You can only venture as far as you can focus without being interrupted by the random noise of your business.
As managers or entrepreneurs we often think about business processes as a means to dominate and improve crucial workflows in our businesses. In other words, we treat them as a tool to exert our will and power to manage work as we see fit.
However, this one-sided notion is basically wrong.
It’s wrong in the sense of what is missing in the equation — YOU, the manager, the entrepreneur.
Any business owner — be it a freelancer, an entrepreneur or a top-level manager — is in charge of running a pretty complex business operation. We always seem to be working, while thinking about future scenarios and opportunities, as well as the possible consequences to our actions. We are the brain behind the turning wheels. Or at least that’s what we like to think.
However, this brain analogy goes only as far as the first major obstacle along the way. As decision makers, we are expected to solve major problems or at least outline a roadmap to a desirable outcome.
The same goes for our private life. You can surely count on your personal assistant or housekeeper to deal with any daily issues for the benefit of your family or household. But when a major problem arises, you have to be pretty damn sure that you’re on top of it and won’t screw up, harming yourself or those closest to you.
Indeed, the more important and busy you are, the more issues that can pop up here and there, possibly fragmenting your schedule into an ever greater number of priorities. And as Cal Newport warns in his book Deep Work, these distractions can eventually kill your ability to tackle truly important tasks — those that need deeper, careful thinking and intense concentration.
All this implies that we should treat business processes not only as tools of control, but also (and perhaps even more importantly from our individual perspective) as a tool to protect our attention and time from distractions. They are simply the best means for keeping our momentum going.
I once interviewed Eva Hermans, a founder of Guided Tours Prague who uses fine-tuned processes to manage up to half a dozen events running at the same time. Each event is broken down into a comprehensive process guide with alternative scenarios for anything and everything that may possibly go wrong — surely you can imagine that there are many such possibilities when it comes to live event management.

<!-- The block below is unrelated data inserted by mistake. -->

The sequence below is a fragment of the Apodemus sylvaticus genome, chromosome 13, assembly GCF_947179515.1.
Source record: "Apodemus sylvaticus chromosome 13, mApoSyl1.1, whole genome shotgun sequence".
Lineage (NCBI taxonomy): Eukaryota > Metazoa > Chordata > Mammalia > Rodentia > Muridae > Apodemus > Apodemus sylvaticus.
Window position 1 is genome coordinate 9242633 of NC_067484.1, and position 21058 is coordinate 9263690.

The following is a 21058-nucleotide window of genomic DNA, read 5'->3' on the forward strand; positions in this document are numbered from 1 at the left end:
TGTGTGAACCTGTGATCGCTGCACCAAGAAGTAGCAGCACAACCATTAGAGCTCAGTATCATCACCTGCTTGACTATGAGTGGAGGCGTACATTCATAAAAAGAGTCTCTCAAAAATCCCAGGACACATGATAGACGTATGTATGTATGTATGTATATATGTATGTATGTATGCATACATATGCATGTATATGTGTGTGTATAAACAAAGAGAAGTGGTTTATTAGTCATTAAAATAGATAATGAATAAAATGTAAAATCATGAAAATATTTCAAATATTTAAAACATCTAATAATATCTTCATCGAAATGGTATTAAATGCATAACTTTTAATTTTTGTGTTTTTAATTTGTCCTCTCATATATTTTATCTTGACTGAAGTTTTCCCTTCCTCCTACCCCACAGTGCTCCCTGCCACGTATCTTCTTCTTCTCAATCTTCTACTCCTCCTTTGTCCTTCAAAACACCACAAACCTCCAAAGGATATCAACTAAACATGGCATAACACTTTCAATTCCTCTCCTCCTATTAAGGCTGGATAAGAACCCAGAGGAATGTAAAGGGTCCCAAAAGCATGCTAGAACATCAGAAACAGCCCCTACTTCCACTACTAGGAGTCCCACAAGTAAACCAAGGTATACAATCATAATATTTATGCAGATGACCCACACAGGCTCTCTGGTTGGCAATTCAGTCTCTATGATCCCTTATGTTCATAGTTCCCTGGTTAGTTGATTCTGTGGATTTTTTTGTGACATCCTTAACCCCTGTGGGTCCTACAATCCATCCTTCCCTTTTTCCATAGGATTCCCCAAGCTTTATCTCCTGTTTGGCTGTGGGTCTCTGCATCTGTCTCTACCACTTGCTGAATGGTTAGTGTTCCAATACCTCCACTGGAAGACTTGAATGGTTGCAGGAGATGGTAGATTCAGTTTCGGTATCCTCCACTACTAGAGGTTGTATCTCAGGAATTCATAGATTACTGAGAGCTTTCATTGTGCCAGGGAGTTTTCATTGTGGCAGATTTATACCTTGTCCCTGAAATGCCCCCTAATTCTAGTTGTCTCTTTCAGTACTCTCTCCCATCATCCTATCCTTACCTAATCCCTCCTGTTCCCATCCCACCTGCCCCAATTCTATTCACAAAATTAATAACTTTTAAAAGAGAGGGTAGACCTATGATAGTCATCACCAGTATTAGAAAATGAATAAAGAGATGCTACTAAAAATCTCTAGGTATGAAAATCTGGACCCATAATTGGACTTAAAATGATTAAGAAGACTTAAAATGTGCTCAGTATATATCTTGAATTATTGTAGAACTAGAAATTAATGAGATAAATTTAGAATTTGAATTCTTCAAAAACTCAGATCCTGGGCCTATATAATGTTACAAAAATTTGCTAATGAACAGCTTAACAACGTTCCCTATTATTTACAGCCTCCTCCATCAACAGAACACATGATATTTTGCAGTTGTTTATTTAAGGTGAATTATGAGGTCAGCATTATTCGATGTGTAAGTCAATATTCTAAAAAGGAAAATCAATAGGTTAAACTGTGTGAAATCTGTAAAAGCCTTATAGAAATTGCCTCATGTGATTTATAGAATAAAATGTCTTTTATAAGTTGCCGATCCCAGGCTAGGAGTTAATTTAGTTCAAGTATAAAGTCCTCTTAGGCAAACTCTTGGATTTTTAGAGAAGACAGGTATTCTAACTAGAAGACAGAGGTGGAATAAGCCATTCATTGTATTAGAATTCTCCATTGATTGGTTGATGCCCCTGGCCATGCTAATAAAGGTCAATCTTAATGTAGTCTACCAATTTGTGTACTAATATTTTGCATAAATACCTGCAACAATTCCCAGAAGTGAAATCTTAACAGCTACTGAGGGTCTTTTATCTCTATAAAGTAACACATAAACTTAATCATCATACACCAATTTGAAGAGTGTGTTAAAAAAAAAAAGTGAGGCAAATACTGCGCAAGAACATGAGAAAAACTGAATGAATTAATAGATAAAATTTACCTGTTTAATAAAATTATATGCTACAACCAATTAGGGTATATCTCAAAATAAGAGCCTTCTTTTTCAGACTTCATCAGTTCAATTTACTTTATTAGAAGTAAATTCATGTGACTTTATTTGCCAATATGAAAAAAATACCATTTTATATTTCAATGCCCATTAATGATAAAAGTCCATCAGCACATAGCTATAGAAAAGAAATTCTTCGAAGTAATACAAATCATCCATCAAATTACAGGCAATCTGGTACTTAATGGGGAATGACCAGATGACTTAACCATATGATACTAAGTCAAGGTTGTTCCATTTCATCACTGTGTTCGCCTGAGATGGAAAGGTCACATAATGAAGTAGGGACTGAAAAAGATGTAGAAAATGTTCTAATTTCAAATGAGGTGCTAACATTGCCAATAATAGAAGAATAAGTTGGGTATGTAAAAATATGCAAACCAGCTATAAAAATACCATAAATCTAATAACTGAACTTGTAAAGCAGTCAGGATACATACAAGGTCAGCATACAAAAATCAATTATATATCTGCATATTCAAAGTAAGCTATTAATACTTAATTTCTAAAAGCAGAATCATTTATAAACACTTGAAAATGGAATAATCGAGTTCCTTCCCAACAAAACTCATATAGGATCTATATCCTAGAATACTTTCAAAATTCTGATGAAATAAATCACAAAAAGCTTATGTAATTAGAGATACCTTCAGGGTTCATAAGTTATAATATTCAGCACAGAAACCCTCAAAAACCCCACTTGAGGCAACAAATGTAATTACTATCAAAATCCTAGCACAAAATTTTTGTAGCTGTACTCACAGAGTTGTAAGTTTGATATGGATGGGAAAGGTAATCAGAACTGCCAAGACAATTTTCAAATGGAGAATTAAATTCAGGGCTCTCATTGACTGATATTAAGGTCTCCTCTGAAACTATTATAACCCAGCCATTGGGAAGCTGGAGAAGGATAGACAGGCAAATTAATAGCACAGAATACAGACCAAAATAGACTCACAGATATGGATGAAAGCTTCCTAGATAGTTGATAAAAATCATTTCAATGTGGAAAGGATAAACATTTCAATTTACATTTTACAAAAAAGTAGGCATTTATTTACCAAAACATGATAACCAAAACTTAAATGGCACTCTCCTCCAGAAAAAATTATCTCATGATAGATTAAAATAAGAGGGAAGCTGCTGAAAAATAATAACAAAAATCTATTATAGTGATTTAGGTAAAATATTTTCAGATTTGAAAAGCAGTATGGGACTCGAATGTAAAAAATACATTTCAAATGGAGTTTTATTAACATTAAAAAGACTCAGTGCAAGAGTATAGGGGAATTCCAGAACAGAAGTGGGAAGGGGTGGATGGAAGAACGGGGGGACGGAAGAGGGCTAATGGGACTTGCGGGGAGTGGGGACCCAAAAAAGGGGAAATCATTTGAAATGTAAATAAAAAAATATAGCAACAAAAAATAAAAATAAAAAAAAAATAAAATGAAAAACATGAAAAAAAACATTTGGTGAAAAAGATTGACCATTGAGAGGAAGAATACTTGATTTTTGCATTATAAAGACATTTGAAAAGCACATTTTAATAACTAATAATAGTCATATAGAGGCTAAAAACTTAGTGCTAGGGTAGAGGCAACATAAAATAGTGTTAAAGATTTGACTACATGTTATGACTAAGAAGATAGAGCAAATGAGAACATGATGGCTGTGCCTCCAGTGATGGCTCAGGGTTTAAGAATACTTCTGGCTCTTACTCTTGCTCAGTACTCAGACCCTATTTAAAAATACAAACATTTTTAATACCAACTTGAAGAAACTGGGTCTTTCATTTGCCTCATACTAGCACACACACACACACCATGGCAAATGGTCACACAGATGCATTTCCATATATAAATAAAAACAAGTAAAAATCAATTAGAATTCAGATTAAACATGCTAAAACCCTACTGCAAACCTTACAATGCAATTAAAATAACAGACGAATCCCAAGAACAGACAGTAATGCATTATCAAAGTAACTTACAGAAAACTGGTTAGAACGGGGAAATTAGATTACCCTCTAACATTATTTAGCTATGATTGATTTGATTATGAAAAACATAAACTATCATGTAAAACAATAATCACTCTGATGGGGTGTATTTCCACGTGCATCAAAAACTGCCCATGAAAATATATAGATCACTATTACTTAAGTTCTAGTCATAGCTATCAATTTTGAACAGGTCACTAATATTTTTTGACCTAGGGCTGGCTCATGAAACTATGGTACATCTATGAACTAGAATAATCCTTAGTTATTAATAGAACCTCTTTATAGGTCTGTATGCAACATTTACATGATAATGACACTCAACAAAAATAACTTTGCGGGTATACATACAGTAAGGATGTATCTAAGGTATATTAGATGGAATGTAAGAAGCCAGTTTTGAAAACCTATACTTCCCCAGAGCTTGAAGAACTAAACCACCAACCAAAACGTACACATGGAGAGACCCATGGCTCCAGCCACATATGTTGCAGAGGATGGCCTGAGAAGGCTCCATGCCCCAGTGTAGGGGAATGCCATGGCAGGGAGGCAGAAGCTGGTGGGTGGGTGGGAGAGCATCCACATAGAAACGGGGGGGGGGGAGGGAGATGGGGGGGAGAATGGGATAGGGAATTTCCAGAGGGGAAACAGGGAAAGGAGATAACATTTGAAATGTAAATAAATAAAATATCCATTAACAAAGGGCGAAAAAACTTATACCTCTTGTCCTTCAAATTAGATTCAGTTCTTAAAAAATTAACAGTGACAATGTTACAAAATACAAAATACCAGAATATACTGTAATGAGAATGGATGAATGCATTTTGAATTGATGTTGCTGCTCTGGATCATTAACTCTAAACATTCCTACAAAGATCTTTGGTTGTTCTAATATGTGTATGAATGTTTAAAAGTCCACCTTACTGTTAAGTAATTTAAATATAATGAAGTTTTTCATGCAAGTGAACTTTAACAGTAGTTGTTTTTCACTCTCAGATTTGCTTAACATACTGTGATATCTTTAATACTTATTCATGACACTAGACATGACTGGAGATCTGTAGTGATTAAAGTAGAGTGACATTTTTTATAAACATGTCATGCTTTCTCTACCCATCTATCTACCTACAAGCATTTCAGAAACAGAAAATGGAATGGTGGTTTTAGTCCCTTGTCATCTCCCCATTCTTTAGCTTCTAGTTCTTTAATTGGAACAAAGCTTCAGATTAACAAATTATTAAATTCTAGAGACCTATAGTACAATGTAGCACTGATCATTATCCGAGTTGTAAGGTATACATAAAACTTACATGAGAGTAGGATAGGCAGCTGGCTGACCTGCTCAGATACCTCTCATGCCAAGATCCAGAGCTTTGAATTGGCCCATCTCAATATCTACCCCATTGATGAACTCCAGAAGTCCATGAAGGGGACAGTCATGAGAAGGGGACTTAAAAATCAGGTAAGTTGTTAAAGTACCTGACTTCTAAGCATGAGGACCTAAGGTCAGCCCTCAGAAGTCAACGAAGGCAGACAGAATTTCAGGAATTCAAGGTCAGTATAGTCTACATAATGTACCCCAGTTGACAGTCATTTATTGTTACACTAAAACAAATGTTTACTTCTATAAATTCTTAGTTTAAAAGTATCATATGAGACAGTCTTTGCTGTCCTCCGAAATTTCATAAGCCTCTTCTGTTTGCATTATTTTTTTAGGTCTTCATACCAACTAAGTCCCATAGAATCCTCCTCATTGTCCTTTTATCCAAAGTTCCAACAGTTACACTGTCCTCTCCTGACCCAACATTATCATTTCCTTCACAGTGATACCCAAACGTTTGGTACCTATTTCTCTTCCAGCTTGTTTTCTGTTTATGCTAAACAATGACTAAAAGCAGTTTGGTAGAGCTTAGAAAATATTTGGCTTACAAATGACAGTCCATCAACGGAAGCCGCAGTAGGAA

Just imagine what would happen if every event manager or team member were calling Eva to discuss this or that problem:
She would go nuts!
But by making careful and thorough preparations for her event schedules and describing fall-back alternatives, she eliminates 99% of any disturbing calls urging her to deal with this or that problem right away. That way, she can keep her momentum going and focus all the more on the development side of her business.
There are many business owners who are just as smart, productive and momentum-driven as Eva (who is naturally outstanding in many other aspects). They all share the notion that processing their own business operations is a two-sided endeavor that deals, on a deeper level, with their own connections to the business.
The same principle applies to business owners, who are highly project-oriented, which is my case as well.
When I am working on a major project (such as the English edition of my book The Freelance Way), I need to be 100% focused, with all my other projects and businesses running reliably and smoothly so that they don’t need my daily attention. And naturally, I benefit from processing my business activities when any problem or personal matter comes up (such as the expected birth of our second child this month). As a business owner, I can keep both my personal and business momentum going as long as need — even for a year if necessary.
The major takeaway here is that business owners are businesspersons as well. Therefore, business processes concern them both on the managerial and personal level. To lead and to be able to make smart decisions throughout the daily grind we need to protect our time and attention. As a result, good processes are one of the major drivers behind your success in business.
Are you new to this topic? Go on and read about some useful best practices in process management.